Emergency Managers

Aaron BingamonA Bit Like Chicken Little But Ready to Protect Everyone From The Falling Sky

By Aaron Bingaman, CFM

As I sat on the couch with my laptop trying to figure out a catchy way to being this conversation about the life of an emergency manager, my two daughters were sitting with me watching Chicken Little. As I watched the cartoon with them, I realized that the emergency manager is a lot like Chicken Little: We are always watching the sky trying to figure out if and when it might fall.  

A Mission of Preparedness 

In reality we aren’t trying to predict the fall of the sky but we do try to figure out what the next major disaster is going to be and when we think it might impact the community. Armed with this information, emergency managers set out on a mission to:

  1. educate the community; 
  2. develop emergency plans; and 
  3. build response capabilities and test plans, procedures, and processes through emergency exercises.  

We remain in this cycle of analyzing, building, preparing, and testing until a disaster occurs and then we move into response and recovery operations.

Project Management Is a Big Part of the Role 

While emergency managers know what they do, the general public typically doesn’t understand what we do. I came to this conclusion when I was a county director in Arkansas. All of my friends thought I worked for either the fire department, the police department, or EMS. In reality, I didn’t work for any of these departments, although I did help to coordinate and support their response efforts. Simply stated, an emergency manager is a person who brings the right people to the table to fix a big problem. I’m a lot like a project manager but rather than build buildings, I manage the efforts to mitigate, prepare for, respond to, and recover from disasters.

While I’m a bit of an adrenaline junkie and very much enjoy responding to major disasters, the truth is that major disasters don’t happen very often—which is a good thing. The bulk of my day consists of writing plans, briefing senior officials, developing educational programs, and working with first responders to build and test their response capabilities.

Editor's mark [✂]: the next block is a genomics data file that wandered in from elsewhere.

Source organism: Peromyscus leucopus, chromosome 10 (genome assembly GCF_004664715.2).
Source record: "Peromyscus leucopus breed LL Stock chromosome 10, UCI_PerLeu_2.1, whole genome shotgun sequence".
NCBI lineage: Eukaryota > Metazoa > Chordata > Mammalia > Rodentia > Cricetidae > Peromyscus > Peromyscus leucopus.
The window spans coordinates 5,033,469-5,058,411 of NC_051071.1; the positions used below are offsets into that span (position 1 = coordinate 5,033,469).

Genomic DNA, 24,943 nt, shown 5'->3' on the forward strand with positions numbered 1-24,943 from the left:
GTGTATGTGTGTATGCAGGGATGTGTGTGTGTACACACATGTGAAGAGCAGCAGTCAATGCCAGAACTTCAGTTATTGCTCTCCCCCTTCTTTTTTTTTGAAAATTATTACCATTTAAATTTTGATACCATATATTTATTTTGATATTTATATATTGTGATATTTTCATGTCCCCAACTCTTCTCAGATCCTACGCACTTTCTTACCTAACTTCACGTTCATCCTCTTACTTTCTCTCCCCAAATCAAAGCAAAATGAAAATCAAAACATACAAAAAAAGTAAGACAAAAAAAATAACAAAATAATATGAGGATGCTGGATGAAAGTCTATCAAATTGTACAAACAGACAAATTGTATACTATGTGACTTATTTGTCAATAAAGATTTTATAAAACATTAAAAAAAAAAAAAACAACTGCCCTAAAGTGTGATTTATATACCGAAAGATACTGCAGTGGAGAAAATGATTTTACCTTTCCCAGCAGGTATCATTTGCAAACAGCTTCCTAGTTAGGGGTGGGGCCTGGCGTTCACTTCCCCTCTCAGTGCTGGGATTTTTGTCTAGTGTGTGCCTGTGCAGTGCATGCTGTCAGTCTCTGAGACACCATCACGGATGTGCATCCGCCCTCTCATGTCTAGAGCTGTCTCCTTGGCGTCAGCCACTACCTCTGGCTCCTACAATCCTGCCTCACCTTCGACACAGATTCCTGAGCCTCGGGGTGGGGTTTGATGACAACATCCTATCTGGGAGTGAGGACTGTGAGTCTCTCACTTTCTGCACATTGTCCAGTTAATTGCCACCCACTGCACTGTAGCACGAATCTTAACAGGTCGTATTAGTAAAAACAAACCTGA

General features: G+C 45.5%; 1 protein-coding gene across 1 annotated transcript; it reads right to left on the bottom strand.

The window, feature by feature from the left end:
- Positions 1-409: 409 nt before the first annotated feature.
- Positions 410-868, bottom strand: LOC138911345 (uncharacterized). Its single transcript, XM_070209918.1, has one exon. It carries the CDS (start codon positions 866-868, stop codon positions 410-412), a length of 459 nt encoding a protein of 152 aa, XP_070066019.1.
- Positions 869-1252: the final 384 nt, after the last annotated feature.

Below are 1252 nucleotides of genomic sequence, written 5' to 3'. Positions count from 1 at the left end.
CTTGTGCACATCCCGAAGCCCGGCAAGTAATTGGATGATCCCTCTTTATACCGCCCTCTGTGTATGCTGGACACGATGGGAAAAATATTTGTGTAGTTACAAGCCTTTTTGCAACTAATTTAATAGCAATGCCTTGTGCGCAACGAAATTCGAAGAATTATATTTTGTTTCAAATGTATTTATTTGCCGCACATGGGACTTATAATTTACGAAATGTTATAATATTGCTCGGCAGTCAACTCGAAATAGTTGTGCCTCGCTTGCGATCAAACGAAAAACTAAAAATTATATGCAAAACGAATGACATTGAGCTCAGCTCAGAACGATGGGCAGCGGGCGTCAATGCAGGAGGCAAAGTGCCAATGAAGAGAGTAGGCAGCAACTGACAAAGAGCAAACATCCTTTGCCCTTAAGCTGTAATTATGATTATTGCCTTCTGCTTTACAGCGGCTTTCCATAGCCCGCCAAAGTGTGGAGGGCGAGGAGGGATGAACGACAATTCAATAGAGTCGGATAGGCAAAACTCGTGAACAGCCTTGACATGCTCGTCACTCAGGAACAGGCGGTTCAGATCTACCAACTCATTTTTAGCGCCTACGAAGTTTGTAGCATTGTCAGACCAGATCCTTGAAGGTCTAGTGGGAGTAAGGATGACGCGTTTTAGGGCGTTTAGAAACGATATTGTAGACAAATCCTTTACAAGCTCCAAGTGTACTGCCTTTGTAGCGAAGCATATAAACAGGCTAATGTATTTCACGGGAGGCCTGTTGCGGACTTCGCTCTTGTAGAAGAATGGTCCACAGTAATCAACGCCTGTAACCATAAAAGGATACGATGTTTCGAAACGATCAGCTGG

Multitasking, Public Speaking, and an Understanding of Technology Are Important Skills

To be successful in this environment, it is important to maintain a skill set in public speaking and education. In addition, it is important that an emergency manager is able to manage multiple projects at the same time. There are a lot of computer programs and applications available to assist the emergency manager with these tasks. Therefore, the emergency manager should also know their way around a computer, data management systems, and specialized computer applications.

When you have the opportunity to respond to emergencies, there will no doubt be some interesting situations that arise. For example, I was once asked to swim across a flooded creek to save some ponies who were trapped on an island. The ponies were safe and had been in this situation before. However, this time the homeowner wanted someone to swim over and get them. This was one of the most interesting situations I have been presented with during a disaster.

The Challenge Is to Overcome Reactiveness Vs. Preparedness From Others 

Another challenge of the job is that little effort is made to invest in mitigation and preparedness actions until an emergency is imminent, occurring, or after it has already occurred. For example, when I would visit a flooded home the first thing that the homeowner would tell me was that the house had never flooded in the 50+ years they had lived there. Even though their home was located in the 100-year floodplain they typically didn’t believe that a flood would impact their home and did very little to limit flood damages to their property before a flood occurred.

In addition, it was always difficult to convince elected officials that a disaster could happen in the community. For example, when I was a county director we had a tornado develop overtop of us and touchdown in the county to our East. When I went into work the next morning I perceived this event as a near miss and justification for more planning. My elected official perceived this event as proof that tornadoes don’t happen in the community.

Making a Difference Is What it’s All About 

The most rewarding part of the job is being able to make a difference in the lives of people who were impacted by a disaster. A disaster is much worse than an emergency and people can potentially lose everything thew own. To be able to get them assistance, help them recover, and reestablish a post-disaster life is very rewarding. It makes you feel good to know that you made a true difference in the lives of the people who you live and work with.

Aaron Bingamon, CFM, is a faculty member at Purdue Global. The views expressed in this article are solely those of the author and do not represent the view of Purdue Global.